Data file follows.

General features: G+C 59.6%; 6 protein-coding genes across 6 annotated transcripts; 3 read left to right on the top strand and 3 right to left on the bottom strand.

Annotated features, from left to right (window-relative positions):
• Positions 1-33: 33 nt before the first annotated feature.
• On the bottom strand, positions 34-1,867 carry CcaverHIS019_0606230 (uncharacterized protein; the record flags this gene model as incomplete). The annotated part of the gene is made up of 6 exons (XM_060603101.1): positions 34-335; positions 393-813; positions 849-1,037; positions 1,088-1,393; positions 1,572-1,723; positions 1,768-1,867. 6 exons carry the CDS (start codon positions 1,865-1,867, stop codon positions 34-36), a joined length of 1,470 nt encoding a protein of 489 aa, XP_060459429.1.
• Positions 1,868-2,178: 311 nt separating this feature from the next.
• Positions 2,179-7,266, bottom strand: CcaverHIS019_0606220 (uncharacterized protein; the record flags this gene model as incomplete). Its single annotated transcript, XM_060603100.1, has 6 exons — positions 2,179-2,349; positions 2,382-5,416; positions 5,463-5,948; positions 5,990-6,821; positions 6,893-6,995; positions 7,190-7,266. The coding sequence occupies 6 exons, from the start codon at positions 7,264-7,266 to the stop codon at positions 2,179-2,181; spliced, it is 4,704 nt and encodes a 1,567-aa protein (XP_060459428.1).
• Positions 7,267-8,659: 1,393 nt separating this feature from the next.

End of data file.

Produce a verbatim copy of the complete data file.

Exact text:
General features: G+C 59.6%; 6 protein-coding genes across 6 annotated transcripts; 3 read left to right on the top strand and 3 right to left on the bottom strand.

Annotated features, from left to right (window-relative positions):
• Positions 1-33: 33 nt before the first annotated feature.
• On the bottom strand, positions 34-1,867 carry CcaverHIS019_0606230 (uncharacterized protein; the record flags this gene model as incomplete). The annotated part of the gene is made up of 6 exons (XM_060603101.1): positions 34-335; positions 393-813; positions 849-1,037; positions 1,088-1,393; positions 1,572-1,723; positions 1,768-1,867. 6 exons carry the CDS (start codon positions 1,865-1,867, stop codon positions 34-36), a joined length of 1,470 nt encoding a protein of 489 aa, XP_060459429.1.
• Positions 1,868-2,178: 311 nt separating this feature from the next.
• Positions 2,179-7,266, bottom strand: CcaverHIS019_0606220 (uncharacterized protein; the record flags this gene model as incomplete). Its single annotated transcript, XM_060603100.1, has 6 exons — positions 2,179-2,349; positions 2,382-5,416; positions 5,463-5,948; positions 5,990-6,821; positions 6,893-6,995; positions 7,190-7,266. The coding sequence occupies 6 exons, from the start codon at positions 7,264-7,266 to the stop codon at positions 2,179-2,181; spliced, it is 4,704 nt and encodes a 1,567-aa protein (XP_060459428.1).
• Positions 7,267-8,659: 1,393 nt separating this feature from the next.